Thankfully, the Smart incident did not escalate quite that far, but it came dangerously close. Partly because Smart was not hustled into the dressing room immediately after the incident. Emotions were raw and fever-pitched at the end of the game, and Smart was still clearly agitated as he stewed on the sideline in the final seconds of the contest. With the celebrating Texas Tech fans about to storm the court, the potential for another flash-point and an uncontrolled melee were barely averted by a few quick-thinking Ok State players and aides who got between a still-angered Smart and the approaching mob and kept him away from the fans as best they could until Smart, with escort, could be hurriedly routed to the Ok State locker room. A scene that might have been reminiscent of a Central American soccer riot was barely averted.

A subsequent communication from the Big 12, failing to condemn the referees for not banishing Smart to the locker room earlier, was justifiably derided by only Adrian Branch among the ESPN analysts. Again, predictably, the first reaction among the governing body (Big 12) was to circle the wagons.

The scary truth is that large crowds can be extremely dangerous, and under no circumstance should a player ever get involved with a fan, and certainly not in the manner of Smart's actions, regardless of what might have been said, to potentially incite the masses. If commentary from the crowd is inappropriate, it can be dealt with in manners other than starting a potential melee that could escalate into an Ohio State-Minnesota '72 situation...or worse (as we note below). Offending parties can be quickly identified and dealt with in such instances at a stadium or arena. But more potentially harmful are the gutless and lame explanations offered by the likes of Andy Katz and others, who, by extension of their initial commentary, did not preclude that there might have been some justification to going into the crowd because of something that was said.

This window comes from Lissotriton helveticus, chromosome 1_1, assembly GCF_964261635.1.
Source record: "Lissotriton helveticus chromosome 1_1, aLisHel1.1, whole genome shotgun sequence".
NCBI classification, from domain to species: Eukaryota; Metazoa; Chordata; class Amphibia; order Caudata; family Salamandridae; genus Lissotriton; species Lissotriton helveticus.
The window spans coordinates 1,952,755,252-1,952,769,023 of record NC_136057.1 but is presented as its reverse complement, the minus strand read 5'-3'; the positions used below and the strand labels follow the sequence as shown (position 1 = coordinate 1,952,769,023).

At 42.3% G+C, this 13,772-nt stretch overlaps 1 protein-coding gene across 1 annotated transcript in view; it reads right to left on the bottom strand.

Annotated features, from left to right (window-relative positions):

NO! Such commentary by analysts is simply dangerous and borderline irresponsible. Rule one, two, and three for athletes is to never go in the stands, whether Katz and some of the other commentators on ESPN and elsewhere want to admit or not.

Anyone who has ever seen the mayhem that can be caused by a large crowd would have to realize the potential dangers. Though circumstances were not exactly the same, there are some parallels to the examples that have taken place in Euro soccer at Heysel Stadium (in Brussels, during the 1985 European Cup final between Juventus and Liverpool) and Hillsborough (Sheffield, England, for an FA Cup match in 1989) in the '80s, and the carnage that ensued (try hundreds of casualties), underlining grave dangers that are caused by, first, an agitated mob, and second, too many people in a limited amount of space.

Situations in a jam-packed basketball arena, like Lubbock's United Spirit Arena (nice as it is) last Saturday, are not terribly different. And getting a highly-emotional crowd involved in a melee with players always threatens to have catastrophic consequences.

Some of those elements were present at the end of the Ok State-Texas Tech game. We were darned lucky something worse didn't transpire in Lubbock last Saturday night.

(In the meantime, on our website this week, as a reminder about such dangers, we are going to re-post a story we presented a few years ago recalling that scary night in Minneapolis in 1972. At the time we wrote the piece, we were responding to another incident involving Xavier and Cincinnati in 2011 that also came dangerously close to recalling Ohio State-Minnesota in 1972.)